Euro Foods Has Medal-Worthy Selection of Russian Foods

eurofood1The Tsarist way to usher in next week’s Olympic Games would require a magnum of Champagne and jars of caviar. But for local viewers planning a more authentically Russian celebration, Euro Foods sells most of the needed staples.

Sadly, owner Sasha Pavlichenko didn’t have the pickled herring I wanted to make shuba (sometimes called herring under a fur coat) for my Opening Ceremonies party. But had I been willing to undertake the pickling process myself, he had plenty of fresh herring in the cooler. And he sold me the tinned sardines I needed for sardine butter.

The sardine butter is destined for my attempt at zakuska, a pre-meal snack spread that’s possibly an offshoot of the traditional Scandinavian smorgasbord.  While zakuska didn’t become popular until the 18th century, Russian food writers now hold up the practice as emblematic of Russian hospitality, the rules of which dictate you should never ask a guest whether he’d like something to eat – because of course he wants something to eat.

As I’ve learned from the cookbooks I’ve consulted — Darra Goldstein’s “A Taste of Russia” and Anya von Bremzen’s “Please to the Table” – Russians are militant about making their guests feel welcome. In peasant cottages, families typically roused the resident matriarch from her sleeping spot so a guest could sit atop the stove. They also had the habit of hiding treats around the house, so they always had a guest-pleasing delicacy within reach. The zakuska table, sometimes compared to tapas or dim sum, evolved from keeping prepared dishes at the ready for impromptu entertaining.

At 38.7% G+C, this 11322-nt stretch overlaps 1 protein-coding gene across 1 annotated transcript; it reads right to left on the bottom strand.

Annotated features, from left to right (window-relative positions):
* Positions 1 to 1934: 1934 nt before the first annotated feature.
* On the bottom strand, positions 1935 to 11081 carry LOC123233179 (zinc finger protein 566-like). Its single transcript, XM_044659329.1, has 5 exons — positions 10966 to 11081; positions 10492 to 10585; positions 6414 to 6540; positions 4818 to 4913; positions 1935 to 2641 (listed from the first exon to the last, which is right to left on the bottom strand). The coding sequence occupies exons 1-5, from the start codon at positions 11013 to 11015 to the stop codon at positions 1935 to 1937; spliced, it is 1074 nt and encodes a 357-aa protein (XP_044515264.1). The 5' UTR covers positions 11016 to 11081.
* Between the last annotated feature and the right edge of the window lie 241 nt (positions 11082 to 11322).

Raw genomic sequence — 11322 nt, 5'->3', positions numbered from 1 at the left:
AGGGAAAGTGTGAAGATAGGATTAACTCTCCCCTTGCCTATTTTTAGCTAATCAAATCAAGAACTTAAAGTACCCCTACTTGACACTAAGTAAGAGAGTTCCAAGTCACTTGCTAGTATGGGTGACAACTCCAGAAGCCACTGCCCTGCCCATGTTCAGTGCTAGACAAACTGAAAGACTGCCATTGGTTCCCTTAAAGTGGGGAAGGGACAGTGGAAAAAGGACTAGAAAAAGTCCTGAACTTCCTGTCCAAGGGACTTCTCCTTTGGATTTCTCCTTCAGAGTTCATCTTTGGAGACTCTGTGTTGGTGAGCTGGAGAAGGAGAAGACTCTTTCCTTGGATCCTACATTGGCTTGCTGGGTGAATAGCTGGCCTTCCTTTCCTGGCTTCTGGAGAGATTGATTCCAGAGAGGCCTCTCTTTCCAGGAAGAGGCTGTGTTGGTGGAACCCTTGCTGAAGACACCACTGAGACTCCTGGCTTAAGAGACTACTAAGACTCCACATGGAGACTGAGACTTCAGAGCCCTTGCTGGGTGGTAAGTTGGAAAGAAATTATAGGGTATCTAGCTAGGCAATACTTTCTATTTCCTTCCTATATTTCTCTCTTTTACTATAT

eurofood2Euro Foods’ shelves are stocked with the green tomato pickles, eggplant spreads, marinated mushrooms and sauced cauliflower considered essential zakuski. Pavlichenko also sells frozen pelmeni; sausages; farmer’s cheese; rye bread; poppy seed cakes and Russian chocolates, for hosts planning extended parties. I picked up a few bottles of Borjomi, the Georgian mineral water so beloved by Stalin that it was poured at every Kremlin event.

Of course, the most important item on any zakuska table is only sold at liquor stores. As Goldstein writes, when Vladimir was on the hunt for a religion to help him control his 10th century subjects, he was on the brink of embracing Islam until he learned the faith forbid alcohol. “Drinking is the joy of Rus’!,” he proclaimed. In other words, don’t forget the vodka.

Euro Foods, 1727 Ashley River Rd., is open every day. For more details, call 571-1451, or visit https://www.facebook.com/EuroFoods.

Comments are closed.